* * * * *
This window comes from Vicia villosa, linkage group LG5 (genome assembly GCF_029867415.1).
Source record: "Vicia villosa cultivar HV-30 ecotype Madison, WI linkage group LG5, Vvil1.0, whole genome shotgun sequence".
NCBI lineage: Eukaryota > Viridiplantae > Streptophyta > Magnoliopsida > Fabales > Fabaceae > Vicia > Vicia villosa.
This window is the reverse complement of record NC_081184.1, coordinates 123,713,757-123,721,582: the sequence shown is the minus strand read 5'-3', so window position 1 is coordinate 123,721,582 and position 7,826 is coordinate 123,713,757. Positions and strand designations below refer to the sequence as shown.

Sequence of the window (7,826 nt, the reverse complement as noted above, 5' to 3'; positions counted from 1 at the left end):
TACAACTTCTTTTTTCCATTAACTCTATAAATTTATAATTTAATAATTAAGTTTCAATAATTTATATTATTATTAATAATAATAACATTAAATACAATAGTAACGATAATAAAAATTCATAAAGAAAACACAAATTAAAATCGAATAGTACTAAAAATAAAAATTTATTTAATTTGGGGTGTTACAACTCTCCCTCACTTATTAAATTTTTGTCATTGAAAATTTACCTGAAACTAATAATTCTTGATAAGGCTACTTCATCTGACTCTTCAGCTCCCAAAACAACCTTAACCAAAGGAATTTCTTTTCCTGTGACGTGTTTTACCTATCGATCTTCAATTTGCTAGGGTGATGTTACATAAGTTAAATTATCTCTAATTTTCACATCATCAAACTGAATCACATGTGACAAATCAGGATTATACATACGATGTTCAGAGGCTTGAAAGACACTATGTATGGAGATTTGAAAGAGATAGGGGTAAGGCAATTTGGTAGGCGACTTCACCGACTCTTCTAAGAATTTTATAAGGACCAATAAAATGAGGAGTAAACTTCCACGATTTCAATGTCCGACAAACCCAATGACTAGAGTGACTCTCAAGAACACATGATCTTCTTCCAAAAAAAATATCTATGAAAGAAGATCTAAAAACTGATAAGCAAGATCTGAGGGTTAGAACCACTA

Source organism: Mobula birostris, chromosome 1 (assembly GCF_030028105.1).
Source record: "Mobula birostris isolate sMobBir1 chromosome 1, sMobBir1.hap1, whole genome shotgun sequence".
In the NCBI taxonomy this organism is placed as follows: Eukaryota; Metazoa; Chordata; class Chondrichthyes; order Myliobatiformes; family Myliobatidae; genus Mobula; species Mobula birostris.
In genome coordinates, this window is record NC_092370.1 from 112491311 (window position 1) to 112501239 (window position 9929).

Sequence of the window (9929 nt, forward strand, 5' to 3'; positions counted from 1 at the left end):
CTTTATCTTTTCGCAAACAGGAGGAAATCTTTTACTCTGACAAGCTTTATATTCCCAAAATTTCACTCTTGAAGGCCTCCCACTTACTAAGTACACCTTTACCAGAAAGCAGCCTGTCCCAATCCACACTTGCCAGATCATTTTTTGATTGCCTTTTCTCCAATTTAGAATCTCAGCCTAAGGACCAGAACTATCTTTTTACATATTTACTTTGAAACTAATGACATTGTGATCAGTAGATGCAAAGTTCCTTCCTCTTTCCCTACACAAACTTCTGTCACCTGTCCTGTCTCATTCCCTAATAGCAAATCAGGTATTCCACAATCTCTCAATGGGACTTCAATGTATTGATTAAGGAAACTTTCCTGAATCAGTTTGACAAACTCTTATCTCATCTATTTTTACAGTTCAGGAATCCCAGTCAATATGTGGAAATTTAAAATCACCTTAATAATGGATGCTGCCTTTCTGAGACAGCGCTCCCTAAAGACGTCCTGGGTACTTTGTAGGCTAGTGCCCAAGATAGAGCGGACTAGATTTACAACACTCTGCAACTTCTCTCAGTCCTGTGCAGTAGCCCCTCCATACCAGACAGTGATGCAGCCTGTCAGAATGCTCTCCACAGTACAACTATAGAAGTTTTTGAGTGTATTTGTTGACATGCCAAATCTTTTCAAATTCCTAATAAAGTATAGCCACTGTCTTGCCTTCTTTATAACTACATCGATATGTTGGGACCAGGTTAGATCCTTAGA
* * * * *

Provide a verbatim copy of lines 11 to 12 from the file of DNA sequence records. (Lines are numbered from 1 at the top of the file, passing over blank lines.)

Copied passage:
Sequence of the window (9929 nt, forward strand, 5' to 3'; positions counted from 1 at the left end):
CTTTATCTTTTCGCAAACAGGAGGAAATCTTTTACTCTGACAAGCTTTATATTCCCAAAATTTCACTCTTGAAGGCCTCCCACTTACTAAGTACACCTTTACCAGAAAGCAGCCTGTCCCAATCCACACTTGCCAGATCATTTTTTGATTGCCTTTTCTCCAATTTAGAATCTCAGCCTAAGGACCAGAACTATCTTTTTACATATTTACTTTGAAACTAATGACATTGTGATCAGTAGATGCAAAGTTCCTTCCTCTTTCCCTACACAAACTTCTGTCACCTGTCCTGTCTCATTCCCTAATAGCAAATCAGGTATTCCACAATCTCTCAATGGGACTTCAATGTATTGATTAAGGAAACTTTCCTGAATCAGTTTGACAAACTCTTATCTCATCTATTTTTACAGTTCAGGAATCCCAGTCAATATGTGGAAATTTAAAATCACCTTAATAATGGATGCTGCCTTTCTGAGACAGCGCTCCCTAAAGACGTCCTGGGTACTTTGTAGGCTAGTGCCCAAGATAGAGCGGACTAGATTTACAACACTCTGCAACTTCTCTCAGTCCTGTGCAGTAGCCCCTCCATACCAGACAGTGATGCAGCCTGTCAGAATGCTCTCCACAGTACAACTATAGAAGTTTTTGAGTGTATTTGTTGACATGCCAAATCTTTTCAAATTCCTAATAAAGTATAGCCACTGTCTTGCCTTCTTTATAACTACATCGATATGTTGGGACCAGGTTAGATCCTTAGA